Three seemingly unrelated comments:
President Obama is trying to take what may seem like a cautious public stance concerning the contested elections in Iran. Actually it's a strong, positive stance about America's role in the world. We are interdependent partners, not dictators of "democracy." (Of course, it's pragmatic, too, lest we be seen to be instigating the protests which would harm, not help the protestors)
Newt Gringrich at a recent Republican Party fundraiser (quoting Obama)warned against what he thought abhorant, that we might think of ourselves as citizens of the world. We are! We need to be. And, as Christians, because we have a Creating, Liberating and Empowering God, we need to see each of God's created ones in that light. Ours is not a "gospel" of "freeing the world" for our kind of democracy.
The President of France and our president had an interesting exchange with Obama when he was in France a couple of weeks ago. (There are so many other things to comment on in regard to his Obama's speech to the Muslim world, the 60th anniversary of D-Day, etc, but for now I comment on this small one.) France is a secular democracy; therefore government workers cannot wear apparel that marks their religion. (The controversy is what Muslim girls can wear in school) The U.S. is not a secular democracy. People of all faith traditions are encouraged to be influenced by their faith and to carry those ideas into the public world. We are called to help create a safe environment for us to be different together.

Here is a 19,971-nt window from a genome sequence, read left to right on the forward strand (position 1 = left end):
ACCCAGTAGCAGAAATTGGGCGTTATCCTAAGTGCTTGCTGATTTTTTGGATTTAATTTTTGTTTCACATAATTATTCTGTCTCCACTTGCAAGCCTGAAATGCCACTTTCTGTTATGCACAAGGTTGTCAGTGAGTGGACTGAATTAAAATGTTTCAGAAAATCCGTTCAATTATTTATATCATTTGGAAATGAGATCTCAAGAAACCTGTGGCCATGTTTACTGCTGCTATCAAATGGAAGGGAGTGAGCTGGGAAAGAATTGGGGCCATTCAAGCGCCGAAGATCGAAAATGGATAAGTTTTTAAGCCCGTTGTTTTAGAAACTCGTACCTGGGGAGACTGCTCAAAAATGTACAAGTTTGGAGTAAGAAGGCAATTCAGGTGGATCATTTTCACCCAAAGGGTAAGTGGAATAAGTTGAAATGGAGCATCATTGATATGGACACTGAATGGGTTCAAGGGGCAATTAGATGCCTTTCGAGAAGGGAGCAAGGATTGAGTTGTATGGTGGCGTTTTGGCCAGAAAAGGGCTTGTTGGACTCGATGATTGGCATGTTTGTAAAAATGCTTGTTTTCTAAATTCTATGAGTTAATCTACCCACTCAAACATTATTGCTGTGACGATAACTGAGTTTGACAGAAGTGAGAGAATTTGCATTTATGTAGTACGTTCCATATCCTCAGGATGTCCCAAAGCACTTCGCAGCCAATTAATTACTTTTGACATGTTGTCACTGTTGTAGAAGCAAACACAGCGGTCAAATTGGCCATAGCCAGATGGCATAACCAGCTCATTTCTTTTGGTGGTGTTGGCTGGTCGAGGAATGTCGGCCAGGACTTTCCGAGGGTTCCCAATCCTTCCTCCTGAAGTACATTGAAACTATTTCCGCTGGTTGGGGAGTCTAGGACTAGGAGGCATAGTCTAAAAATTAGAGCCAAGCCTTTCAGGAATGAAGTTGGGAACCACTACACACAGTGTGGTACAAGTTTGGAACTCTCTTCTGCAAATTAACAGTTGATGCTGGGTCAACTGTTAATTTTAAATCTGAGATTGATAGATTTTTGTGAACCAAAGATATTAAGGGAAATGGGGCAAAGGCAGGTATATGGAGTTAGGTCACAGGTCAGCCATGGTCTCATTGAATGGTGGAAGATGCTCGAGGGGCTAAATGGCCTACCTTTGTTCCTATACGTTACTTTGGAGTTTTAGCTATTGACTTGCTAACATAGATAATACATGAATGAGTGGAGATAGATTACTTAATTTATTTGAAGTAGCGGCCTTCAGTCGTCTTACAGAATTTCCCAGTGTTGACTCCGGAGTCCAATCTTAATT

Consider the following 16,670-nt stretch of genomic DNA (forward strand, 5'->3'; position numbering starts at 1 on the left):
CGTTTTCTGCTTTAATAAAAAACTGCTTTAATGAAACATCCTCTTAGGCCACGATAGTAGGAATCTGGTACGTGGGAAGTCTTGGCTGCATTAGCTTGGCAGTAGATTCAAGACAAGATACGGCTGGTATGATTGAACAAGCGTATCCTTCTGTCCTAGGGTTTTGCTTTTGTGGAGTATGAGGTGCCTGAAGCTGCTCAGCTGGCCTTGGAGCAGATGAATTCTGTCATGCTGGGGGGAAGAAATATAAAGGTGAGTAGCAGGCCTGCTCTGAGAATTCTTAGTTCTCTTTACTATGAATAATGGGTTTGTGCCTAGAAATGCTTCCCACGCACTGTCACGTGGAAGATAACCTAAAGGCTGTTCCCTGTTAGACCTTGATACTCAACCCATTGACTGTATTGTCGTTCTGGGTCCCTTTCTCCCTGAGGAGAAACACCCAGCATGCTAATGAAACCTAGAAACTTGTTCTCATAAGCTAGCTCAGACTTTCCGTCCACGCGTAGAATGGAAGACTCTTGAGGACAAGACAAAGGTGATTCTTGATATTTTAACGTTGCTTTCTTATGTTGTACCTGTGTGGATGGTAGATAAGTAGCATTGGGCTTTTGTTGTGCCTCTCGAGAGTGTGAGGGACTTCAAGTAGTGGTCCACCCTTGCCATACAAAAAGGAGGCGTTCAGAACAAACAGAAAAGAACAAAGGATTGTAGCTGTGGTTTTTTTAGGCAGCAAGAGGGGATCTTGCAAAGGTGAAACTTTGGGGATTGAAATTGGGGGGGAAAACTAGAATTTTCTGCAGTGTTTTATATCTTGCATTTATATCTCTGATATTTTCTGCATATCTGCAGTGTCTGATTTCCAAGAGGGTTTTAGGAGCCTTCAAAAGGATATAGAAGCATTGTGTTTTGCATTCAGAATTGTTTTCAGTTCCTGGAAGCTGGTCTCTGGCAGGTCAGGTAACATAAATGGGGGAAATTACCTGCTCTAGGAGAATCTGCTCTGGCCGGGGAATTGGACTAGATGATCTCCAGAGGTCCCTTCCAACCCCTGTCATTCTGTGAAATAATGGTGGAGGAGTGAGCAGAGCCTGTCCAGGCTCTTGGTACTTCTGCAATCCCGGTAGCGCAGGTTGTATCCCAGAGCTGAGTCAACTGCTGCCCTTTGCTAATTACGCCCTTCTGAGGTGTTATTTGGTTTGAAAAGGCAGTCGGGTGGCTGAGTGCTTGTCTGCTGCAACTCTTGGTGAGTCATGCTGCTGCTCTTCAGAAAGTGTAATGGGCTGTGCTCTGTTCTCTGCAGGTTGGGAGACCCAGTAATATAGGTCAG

Well, perhaps the connection among those three comments above is quite apparent.
So let me add a couple more:
The shooting of a man in Wichita while he ushered at his Lutheran Church was tragic. He was carrying out his ministry in daily life...trusting women to know their--sometimes life-threatening--needs. How do we support people in our congregations as they carry out their ministries in daily life, carry their faith into the public world? In this one country, within a given congregation,in the world, we may have quite different viewpoints and vocations that carry us in very different directions. But we have a calling in the public world.
And we all have the responsibility to protect one another, and in the case of the killing in Wichita, to address the terrorist threat within our country in regard to anti-abortion advocates who turn violent.
I just returned from my ELCA Southeastern Iowa synod assembly. We dealt with many issues, including the issues of sexuality which will come before the churchwide assembly in August. People in my synod think, and think carefully. They had studied the issues and they voted--favorably toward the Social Statement. It was not a unanimous vote, but there was such a sense of wise calm. It was a trustworthy environment for us to be different together. (We also needed to talk about our churchwide vote and the recent Iowa Supreme Court ruling allowing gay marriages.)
All of us are called to have conversation together about our vocation in the public world, whether within the church, locally and globally, and as citizens locally and nationally and globally.